It is thought that palm oil is represented in around 50% of packaged food goods, and thanks to eu legislation in 2011, companies must state in their ingredients not only that they are using vegetable oil, but to specify which type. However it is still possible for palm oil usage to be disguised using terms such as:
Palm oil kernel, palmitate, cocoa butter equivalent (CBE), cocoa butter substitute (CBS), palm olein and palm stearin.
If terms such as the above are used, there is a fair chance that their attempts to disguise their use of palm oil will equate to them not using a sustainable source of palm oil. Sadly most companies don’t advertise clearly that they use palm oil from sustainable sources and as such it can be difficult to make an informed decision.
This is however a subject which we are passionate about and as such in 2018 changed our policy to actively seek out documentation from all of our food suppliers to be able to trace our palm oil usage.
As a result we are able to confidently claim that as of 2018 our catering facilities use sustainably sourced and certified palm oil in 100% of our products.
Why not boycott palm oil altogether?
It is thought that throughout the whole of Europe we only account for around 11% of the global palm oil usage and experts believe that as a result, a European boycott of palm oil as an ingredient would have little to no effect on global production. However it is possible that even if a boycott had an effect on the global production of this ingredient that it would not be the effect we would all want.
Whilst it is true that palm oil is the reason why millions of hectares of rainforest and other animal habitats have been decimated, it is also true that as far as vegetable oil production goes, palm oil has a fairly high yield per plantation. If growers were forced to stop pal oil production they would inevitably move to one of the other vegetable oil types such as sunflower, rapeseed or soya, which in many cases would require the felling of even more trees to produce the same amount of oil.
Sadly we are in a predicament which is forcing us to compromise in order to ensure that our usage of palm oil has the least detrimental effect possible.
What is the WWP procurement policy?
Whilst we have already done a complete audit of our current suppliers, all future suppliers will need to be vetted before we start to stock their products. The most common and advanced certification body for palm oil sustainability is the Roundtable on Sustainable Palm Oil (RSPO) which requires its members to adhere to strict principles and criteria, which can be seen on their website @ www.rspo.org/certification
However, this certification process applies more to the direct user of the product itself rather than a third party using an ingredient produced by one of these members. In these cases, it becomes difficult to research their sustainability status.
An example of this is the Wicked Cake company who do not directly import and use palm oil, however some of the ingredients which they do use (such as margarine) do contain palm oil. In such instances the company must be approached directly and asked to supply any relevant certification which they may have about their own procurement of palm oil based or containing ingredients.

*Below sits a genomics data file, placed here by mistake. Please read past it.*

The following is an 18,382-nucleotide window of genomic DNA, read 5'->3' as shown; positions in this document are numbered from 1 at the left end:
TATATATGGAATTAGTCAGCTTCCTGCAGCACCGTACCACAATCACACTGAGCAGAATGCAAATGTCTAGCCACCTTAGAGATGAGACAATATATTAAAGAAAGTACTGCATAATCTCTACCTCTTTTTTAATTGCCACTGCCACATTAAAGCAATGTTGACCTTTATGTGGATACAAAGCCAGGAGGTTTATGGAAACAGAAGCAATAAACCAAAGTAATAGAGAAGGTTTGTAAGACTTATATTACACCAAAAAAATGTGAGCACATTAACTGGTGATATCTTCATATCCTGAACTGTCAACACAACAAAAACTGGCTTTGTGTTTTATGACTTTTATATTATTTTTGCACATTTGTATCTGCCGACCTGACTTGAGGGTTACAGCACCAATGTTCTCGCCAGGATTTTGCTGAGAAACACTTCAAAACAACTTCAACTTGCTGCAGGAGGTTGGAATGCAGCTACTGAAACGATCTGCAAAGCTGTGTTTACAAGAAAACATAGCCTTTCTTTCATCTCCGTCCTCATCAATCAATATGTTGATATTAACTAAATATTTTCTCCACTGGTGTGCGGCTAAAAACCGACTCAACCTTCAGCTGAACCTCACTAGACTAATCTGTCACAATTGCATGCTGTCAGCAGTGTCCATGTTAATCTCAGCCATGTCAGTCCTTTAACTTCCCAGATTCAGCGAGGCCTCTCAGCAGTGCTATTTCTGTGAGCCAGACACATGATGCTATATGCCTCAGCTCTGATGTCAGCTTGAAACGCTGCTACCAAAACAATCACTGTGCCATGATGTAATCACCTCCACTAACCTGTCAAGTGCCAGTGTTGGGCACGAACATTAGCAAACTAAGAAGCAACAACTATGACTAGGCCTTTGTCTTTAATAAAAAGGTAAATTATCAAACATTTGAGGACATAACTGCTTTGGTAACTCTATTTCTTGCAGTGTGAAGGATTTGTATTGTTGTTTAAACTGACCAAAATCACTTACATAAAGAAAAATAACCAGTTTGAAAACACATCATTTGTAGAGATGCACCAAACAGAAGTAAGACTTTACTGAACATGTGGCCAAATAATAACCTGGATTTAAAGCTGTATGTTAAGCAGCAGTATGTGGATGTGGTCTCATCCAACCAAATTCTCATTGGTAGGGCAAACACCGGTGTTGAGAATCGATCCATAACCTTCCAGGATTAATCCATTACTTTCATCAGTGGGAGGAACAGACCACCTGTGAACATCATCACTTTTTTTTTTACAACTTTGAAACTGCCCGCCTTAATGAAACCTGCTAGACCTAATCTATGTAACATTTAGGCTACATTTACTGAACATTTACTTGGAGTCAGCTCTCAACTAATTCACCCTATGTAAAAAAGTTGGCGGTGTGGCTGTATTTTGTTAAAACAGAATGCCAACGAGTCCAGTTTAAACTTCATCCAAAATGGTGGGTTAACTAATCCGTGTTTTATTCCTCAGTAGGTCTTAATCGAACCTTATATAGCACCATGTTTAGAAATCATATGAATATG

The above procurement policy however does not only apply to food items in the catering section, but also to food items which are to be fed to animals, along with any other non-food sundries which we may use in our day to day work. It is our pledge, where possible to also be using only sustainable palm oil in non catering food departments and non food products by 2019, however we are already conducting these reviews of our current products, with positive results so far.
Is boycotting non-sustainable palm oil enough?
No it is not.
As with so many aspects of our work, it is great that we are engaging with these principles, however without a public impact they are almost worthless. On our own we have little chance of creating a positive impact, however by spreading our message we can empower people to make their own decisions about the use of these products, and for them to take up the torch and spread this message.
To do this, we will first start up by making this policy easily available on our website and making our staff aware of this stance, allowing them to easily communicate it to the public.
By 2020, we will also produce literature at the park which will act as an educational tool to show people the impact of unsustainable palm oil harvesting and what they can do to help! In the mean time, try where you can to find products and suppliers using RSPO certified palm oil. Their members and associated certificates can be found on their website. Hopefully in the future, companies will make their certification status much better known to the public.
Future proofing our commitment
To ensure that we are able to continue our positive steps in this regard, the policy and vetting process will be revisited and where necessary updated / altered on a 2 yearly basis.